When the CPU of the single-chip microcomputer 200 outputs the trigger signal ADSTART at time t1 as illustrated in FIG. 3(c) as a command to start the A/D conversion, the trigger signal ADSTARTTRG is output at the same time t1 in response to the trigger signal ADSTART, and is delivered to the oscillation start signal input terminal 1b of the peripheral circuit oscillator 1 and the A/D conversion start signal input terminal 2b of the A/D converter 2.

As a result, the oscillation start signal ADSTARTTRG is supplied to the latch 1y as shown in FIG. 2 at time t1, which causes the signal ADCONV to be placed at the "H" level. Thus, the transmission gate 1g is brought into the conducting state by the signal ADCONV at the "H" level and the inverted signal NADCONV at the "L" level, and captures the operation mode switching signal SLEEP. In this case, the transmission gate 1h is kept at the nonconducting state.

Since the operation mode switching signal SLEEP is placed at the "L" level in the normal mode, the connecting point X of the outputs of the transmission gate 1h and serial circuit 1i is also placed at the "L" level. Thus, the output of the two-input NAND gate 1j and that of the two-input NAND gate 1q are both set at the "H" level, and the output of the two-input NOR gate 1k is placed at the "L" level. Accordingly, the peripheral circuit oscillator 1 does not start its oscillation, and the alternative clock signal φCR output from the clock signal φCR output terminal 1d is kept at the "L" level as illustrated in FIG. 3(g).

In addition, the clock switching signal MODE output from the clock switching signal output terminal 1e is also kept at the "L" level as illustrated in FIG. 3(h).

As a result, the two-input AND gate 3b closes and the two-input AND gate 3c opens, so that the system clock signal φ are is supplied to the A/D conversion clock signal input terminal 2a of the A/D converter 2 through the two-input OR gate 3d.

Thus, at time t1, the A/D converter 2 starts the A/D conversion in response to the trigger signal ADSTARTTRG and system clock signal φ fed thereto, and completes it with generating the A/D conversion stop signal ADCOMP at time t2 after a predetermined clock cycles (16 cycles in this case) as illustrated in FIGS. 3(f) and 3(j).

The A/D conversion stop signal ADCOMP inverts the latch 1y as shown in FIG. 2, thereby placing the signal ADCONV at the "L" level and the inverted signal NADCONV at the "H" level. This brings the transmission gate 1g into the nonconducting state and the transmission gate 1h into the conducting state. The transmission gate 1h thus brought into the conducting state constitutes a latch circuit together with the serial circuit 1i, and latches the operation mode switching signal SLEEP of the "L" level. In this case, it is also possible to cause an interrupt to the CPU using the A/D conversion stop signal ADCOMP. Thus, the A/D conversion result signal ADRESLT is output at time t2.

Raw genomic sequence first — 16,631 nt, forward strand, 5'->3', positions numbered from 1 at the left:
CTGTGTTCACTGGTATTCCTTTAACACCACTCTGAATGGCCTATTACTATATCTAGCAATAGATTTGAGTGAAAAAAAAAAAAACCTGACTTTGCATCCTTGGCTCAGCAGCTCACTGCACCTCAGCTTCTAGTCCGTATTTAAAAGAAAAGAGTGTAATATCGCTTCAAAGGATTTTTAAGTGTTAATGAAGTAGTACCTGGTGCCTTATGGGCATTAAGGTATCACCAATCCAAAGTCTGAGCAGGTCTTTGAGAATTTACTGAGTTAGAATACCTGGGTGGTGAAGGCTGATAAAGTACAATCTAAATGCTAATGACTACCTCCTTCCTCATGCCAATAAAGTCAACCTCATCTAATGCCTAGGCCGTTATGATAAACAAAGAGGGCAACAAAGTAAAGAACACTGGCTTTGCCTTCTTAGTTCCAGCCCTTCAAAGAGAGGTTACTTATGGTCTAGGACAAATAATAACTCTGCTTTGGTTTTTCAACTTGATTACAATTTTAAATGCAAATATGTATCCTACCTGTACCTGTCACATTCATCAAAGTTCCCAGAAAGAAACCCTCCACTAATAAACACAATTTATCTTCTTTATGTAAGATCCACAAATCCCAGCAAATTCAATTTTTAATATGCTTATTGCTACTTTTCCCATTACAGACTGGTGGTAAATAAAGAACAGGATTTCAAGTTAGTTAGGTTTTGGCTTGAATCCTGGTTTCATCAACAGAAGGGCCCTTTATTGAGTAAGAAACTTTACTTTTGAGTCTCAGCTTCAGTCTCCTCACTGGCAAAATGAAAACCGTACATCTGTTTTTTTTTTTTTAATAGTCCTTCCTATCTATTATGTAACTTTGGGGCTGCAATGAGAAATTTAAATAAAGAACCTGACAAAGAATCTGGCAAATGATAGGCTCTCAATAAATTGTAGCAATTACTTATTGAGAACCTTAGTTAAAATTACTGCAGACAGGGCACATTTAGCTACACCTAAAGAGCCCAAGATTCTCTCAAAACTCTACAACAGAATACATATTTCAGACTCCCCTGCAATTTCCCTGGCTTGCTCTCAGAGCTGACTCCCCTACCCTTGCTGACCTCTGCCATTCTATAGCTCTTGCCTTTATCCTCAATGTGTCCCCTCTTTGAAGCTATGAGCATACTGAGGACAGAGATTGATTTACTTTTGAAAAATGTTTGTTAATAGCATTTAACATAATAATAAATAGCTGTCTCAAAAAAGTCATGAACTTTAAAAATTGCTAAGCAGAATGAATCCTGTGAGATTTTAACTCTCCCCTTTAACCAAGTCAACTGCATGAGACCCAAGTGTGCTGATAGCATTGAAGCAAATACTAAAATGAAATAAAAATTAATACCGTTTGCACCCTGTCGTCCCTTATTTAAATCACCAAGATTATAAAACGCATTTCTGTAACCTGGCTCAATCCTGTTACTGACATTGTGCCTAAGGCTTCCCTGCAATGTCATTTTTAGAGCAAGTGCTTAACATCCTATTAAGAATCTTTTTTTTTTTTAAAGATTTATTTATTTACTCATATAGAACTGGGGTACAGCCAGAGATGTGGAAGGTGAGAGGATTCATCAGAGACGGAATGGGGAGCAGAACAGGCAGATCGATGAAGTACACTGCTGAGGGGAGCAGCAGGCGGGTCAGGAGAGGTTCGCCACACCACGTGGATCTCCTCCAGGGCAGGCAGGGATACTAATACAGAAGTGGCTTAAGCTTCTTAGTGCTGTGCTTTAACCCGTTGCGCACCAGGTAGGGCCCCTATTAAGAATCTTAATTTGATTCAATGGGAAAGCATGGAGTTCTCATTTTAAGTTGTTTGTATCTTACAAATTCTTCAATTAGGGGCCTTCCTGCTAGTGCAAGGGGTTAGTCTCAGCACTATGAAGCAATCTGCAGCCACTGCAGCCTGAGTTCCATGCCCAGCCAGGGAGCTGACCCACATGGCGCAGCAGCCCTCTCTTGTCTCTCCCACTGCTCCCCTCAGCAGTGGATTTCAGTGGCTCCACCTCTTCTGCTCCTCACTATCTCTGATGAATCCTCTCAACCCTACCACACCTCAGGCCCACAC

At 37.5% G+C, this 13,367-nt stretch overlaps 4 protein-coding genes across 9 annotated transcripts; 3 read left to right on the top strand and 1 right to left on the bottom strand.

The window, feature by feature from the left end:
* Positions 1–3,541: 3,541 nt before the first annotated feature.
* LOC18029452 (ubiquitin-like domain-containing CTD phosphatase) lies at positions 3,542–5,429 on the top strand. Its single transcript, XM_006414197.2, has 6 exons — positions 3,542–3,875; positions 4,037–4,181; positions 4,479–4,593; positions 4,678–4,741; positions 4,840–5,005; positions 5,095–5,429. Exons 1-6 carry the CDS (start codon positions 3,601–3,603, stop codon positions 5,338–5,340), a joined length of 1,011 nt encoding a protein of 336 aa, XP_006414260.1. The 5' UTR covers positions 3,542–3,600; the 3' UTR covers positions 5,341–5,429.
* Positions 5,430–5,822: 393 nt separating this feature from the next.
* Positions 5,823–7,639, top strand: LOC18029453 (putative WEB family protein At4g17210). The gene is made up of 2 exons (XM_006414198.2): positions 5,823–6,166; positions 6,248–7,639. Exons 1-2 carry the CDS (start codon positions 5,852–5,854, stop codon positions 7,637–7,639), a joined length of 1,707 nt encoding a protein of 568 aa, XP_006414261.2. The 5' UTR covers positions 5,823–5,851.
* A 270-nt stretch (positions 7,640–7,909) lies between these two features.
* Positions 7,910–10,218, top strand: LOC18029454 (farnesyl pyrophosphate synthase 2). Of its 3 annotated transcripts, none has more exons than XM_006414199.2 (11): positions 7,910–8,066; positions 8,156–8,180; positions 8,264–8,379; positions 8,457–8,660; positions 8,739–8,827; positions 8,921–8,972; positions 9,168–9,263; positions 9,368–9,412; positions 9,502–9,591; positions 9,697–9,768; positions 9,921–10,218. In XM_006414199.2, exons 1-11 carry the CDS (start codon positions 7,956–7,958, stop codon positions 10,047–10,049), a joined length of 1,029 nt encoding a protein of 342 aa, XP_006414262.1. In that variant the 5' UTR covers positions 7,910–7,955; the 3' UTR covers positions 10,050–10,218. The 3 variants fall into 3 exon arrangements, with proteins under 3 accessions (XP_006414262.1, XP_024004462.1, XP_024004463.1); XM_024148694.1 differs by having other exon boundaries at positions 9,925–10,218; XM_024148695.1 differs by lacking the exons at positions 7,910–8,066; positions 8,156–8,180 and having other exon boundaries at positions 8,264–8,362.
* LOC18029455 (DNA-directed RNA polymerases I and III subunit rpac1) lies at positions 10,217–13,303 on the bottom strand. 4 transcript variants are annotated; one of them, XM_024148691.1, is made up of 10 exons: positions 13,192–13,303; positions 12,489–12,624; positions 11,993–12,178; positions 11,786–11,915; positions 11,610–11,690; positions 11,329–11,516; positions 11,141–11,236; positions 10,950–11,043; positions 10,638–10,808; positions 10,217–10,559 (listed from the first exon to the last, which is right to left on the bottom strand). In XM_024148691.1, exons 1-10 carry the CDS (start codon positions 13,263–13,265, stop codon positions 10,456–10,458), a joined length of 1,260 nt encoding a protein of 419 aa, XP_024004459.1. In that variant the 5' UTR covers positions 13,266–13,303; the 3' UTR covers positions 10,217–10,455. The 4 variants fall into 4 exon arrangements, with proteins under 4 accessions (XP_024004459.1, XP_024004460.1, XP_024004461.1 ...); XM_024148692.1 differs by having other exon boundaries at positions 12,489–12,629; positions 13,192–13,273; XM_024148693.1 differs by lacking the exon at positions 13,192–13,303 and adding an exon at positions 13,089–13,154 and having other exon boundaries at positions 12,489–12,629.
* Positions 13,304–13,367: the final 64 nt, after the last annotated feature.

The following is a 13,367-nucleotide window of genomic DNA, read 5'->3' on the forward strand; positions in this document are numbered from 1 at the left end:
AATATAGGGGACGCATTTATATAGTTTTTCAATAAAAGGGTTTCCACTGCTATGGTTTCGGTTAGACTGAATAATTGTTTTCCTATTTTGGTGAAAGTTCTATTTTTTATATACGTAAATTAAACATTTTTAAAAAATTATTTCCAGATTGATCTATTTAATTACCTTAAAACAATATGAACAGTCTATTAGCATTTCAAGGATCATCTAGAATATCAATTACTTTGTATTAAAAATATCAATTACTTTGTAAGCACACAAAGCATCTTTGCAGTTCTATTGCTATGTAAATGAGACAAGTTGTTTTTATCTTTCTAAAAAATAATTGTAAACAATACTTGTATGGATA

(2) The A/D Conversion in the Sleep Mode.

Next, the A/D conversion in the sleep mode will be described which is started by the external trigger signal EXTTRG fed from the outside of the single-chip microcomputer 200 and is carried out as shown in FIG. 4.

In the sleep mode, the system clock signal φ is set at the "H" level as illustrated in FIG. 4(a) because the system clock oscillator embedded in the single-chip microcomputer 200, which is not shown in FIG. 1, suspends its oscillation. In addition, the operation mode switching signal SLEEP is set at the "H" level because of the sleep mode, and is input to the operation mode switching signal input terminal 1a.

When the external trigger signal EXTTRG is input at time t1 to start the A/D conversion as illustrated in FIG. 4(d), the trigger signal ADSTARTTRG is output at the same time t1 as illustrated in FIG. 4(e), and is supplied to the latch 1y shown in FIG. 2 as the oscillation start signal, which places the signal ADCONV at the "H" level and the inverted signal NADCONV at the "L" level. Thus, the transmission gate 1g is brought into conducting state, and the operation mode switching signal SLEEP of the "H" level is captured through the operation mode switching signal input terminal 1a.

As a result, the clock switching signal MODE output from the clock switching signal output terminal 1e is also placed at the "H" level. Hence, the two-input AND gate 3b opens, and the two-input AND gate 3c closes, which makes a preparation for supplying the A/D conversion clock signal input terminal 2a of the A/D converter 2 with the alternative clock signal φCR through the two-input OR gate 3d, when it is output from the clock signal φCR output terminal 1d.

Incidentally, unless the trigger signal ADSTARTTRG is output, the signal ADCONV and the inverted signal NADCONV are kept at the "L" and "H" levels, respectively. Accordingly, the transmission gate 1g is kept at the nonconducting state and the transmission gate 1h is placed at the conducting state. In this case, since the operation mode switching signal SLEEP of the "L" level has been latched by the latch circuit consisting of the transmission gate 1h and serial circuit 1i, no oscillation of the peripheral circuit oscillator 1 takes place, keeping the alternative clock signal φCR at the "L" level, and the A/D convertor clock signal ADCLK in halted state.

Once the "H" level operation mode switching signal SLEEP has been captured at time t1, the connecting point X of the outputs of the transmission gate 1h and two-input NAND gate 1j connected in parallel is brought into the "H" level. This places the output of the two-input NAND gate 1j at the "L" level, enabling the output of the two-input NAND gate 1q. As a result, the output of the two-input NOR gate 1k changes in response to the output of the two-input NAND gate 1q, and the peripheral circuit oscillator 1 starts its oscillation, outputting the alternative clock signal φCR from the clock signal φCR output terminal 1d as illustrated in FIG. 4(h). The alternative clock signal φCR is supplied to the A/D conversion clock signal input terminal 2a of the A/D converter 2 through the two-input AND gate 3b and two-input OR gate 3d whose gates are open.